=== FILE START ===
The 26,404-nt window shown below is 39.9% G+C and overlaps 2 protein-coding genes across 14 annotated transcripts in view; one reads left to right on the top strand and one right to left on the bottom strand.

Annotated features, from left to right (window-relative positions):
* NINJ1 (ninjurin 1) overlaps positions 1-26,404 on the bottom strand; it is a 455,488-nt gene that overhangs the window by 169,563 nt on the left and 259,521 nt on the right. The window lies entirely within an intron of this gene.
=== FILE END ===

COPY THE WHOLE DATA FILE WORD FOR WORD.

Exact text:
The 26,404-nt window shown below is 39.9% G+C and overlaps 2 protein-coding genes across 14 annotated transcripts in view; one reads left to right on the top strand and one right to left on the bottom strand.

Annotated features, from left to right (window-relative positions):
* NINJ1 (ninjurin 1) overlaps positions 1-26,404 on the bottom strand; it is a 455,488-nt gene that overhangs the window by 169,563 nt on the left and 259,521 nt on the right. The window lies entirely within an intron of this gene.